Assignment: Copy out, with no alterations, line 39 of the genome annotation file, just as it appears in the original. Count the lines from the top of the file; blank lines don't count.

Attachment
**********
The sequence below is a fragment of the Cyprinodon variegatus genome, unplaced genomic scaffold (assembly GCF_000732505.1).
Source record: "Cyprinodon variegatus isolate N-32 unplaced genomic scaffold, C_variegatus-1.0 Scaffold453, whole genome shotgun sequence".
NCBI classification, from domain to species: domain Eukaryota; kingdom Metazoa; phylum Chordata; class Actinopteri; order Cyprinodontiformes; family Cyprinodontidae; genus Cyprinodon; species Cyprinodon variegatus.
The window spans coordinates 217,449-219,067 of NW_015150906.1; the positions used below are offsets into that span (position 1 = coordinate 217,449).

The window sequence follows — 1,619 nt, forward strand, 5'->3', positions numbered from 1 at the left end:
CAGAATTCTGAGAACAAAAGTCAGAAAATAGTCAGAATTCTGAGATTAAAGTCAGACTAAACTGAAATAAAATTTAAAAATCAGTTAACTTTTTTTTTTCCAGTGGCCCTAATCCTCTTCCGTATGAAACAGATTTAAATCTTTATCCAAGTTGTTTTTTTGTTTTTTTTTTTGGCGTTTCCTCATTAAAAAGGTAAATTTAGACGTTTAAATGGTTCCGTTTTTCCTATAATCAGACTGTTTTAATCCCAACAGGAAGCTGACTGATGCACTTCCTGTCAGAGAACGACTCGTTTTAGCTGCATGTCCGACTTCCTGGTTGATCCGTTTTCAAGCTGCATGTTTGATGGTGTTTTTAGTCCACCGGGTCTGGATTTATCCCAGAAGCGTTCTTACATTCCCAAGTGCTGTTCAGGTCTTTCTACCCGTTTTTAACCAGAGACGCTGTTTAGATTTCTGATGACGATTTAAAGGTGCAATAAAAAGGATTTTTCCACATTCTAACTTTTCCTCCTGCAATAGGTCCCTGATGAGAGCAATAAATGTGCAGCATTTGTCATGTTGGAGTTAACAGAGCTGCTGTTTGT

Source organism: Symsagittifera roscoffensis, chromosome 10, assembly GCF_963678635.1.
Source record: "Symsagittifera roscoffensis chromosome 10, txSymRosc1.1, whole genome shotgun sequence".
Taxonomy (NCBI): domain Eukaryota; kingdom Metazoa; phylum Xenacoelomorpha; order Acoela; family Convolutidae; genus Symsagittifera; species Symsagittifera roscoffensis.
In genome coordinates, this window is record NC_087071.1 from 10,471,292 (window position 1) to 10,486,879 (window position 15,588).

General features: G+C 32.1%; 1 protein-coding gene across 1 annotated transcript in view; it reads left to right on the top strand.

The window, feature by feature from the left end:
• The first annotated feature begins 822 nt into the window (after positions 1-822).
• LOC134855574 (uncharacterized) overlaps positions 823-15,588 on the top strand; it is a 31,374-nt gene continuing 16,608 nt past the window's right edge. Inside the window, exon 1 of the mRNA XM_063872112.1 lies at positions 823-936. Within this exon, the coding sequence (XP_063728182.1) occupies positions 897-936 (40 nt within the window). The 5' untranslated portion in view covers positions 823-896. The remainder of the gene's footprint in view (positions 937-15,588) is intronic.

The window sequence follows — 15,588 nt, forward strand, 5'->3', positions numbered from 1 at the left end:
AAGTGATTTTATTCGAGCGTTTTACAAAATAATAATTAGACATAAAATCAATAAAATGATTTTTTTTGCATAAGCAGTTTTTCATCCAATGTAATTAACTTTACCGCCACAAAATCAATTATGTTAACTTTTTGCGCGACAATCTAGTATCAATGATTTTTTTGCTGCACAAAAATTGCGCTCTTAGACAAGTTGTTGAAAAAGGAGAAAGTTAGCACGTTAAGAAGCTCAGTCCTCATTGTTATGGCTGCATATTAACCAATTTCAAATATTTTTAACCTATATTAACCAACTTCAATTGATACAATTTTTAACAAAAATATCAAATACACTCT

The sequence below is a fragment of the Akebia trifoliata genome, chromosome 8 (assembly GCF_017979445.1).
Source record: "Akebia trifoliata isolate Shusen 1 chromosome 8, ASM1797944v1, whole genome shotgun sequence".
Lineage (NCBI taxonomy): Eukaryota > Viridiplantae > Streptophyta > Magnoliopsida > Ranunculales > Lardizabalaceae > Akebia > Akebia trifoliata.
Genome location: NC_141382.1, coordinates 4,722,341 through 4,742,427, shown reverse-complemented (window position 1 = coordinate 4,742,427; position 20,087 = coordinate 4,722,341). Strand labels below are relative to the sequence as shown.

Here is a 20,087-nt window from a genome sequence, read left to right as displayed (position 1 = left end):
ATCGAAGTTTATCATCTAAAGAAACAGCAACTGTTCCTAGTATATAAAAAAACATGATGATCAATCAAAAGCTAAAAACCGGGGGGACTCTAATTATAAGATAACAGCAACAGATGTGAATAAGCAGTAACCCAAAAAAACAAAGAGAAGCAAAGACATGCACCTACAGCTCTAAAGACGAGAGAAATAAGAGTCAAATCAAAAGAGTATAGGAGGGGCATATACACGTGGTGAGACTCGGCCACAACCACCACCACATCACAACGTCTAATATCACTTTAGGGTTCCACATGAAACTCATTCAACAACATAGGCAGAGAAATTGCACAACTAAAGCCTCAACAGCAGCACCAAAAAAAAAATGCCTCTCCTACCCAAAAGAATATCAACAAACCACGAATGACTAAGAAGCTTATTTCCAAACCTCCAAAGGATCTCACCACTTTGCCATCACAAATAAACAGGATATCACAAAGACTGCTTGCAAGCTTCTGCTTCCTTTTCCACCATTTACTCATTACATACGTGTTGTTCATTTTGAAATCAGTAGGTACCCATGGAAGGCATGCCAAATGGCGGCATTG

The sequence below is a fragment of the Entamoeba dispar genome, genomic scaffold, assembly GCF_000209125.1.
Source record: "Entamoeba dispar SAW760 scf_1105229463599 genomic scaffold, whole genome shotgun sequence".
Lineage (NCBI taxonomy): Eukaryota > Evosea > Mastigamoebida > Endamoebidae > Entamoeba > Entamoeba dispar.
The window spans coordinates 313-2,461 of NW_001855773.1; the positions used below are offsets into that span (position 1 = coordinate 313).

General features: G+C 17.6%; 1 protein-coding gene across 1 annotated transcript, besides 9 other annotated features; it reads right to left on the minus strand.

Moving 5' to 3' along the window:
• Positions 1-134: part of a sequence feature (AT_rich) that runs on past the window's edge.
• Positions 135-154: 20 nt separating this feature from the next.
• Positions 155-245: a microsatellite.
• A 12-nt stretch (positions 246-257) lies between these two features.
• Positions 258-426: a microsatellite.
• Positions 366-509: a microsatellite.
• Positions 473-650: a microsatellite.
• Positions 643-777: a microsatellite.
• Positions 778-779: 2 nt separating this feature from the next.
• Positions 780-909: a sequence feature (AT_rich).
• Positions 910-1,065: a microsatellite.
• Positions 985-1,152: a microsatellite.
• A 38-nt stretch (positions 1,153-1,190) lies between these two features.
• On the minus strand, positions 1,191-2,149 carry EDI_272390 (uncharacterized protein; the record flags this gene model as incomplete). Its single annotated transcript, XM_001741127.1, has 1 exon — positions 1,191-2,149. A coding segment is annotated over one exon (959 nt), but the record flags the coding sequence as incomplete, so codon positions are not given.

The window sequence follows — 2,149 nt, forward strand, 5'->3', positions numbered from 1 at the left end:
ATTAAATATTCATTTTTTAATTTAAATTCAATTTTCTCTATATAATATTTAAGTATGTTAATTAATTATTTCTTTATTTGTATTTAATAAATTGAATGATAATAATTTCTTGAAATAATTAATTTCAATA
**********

• Positions 910-1,065: a microsatellite.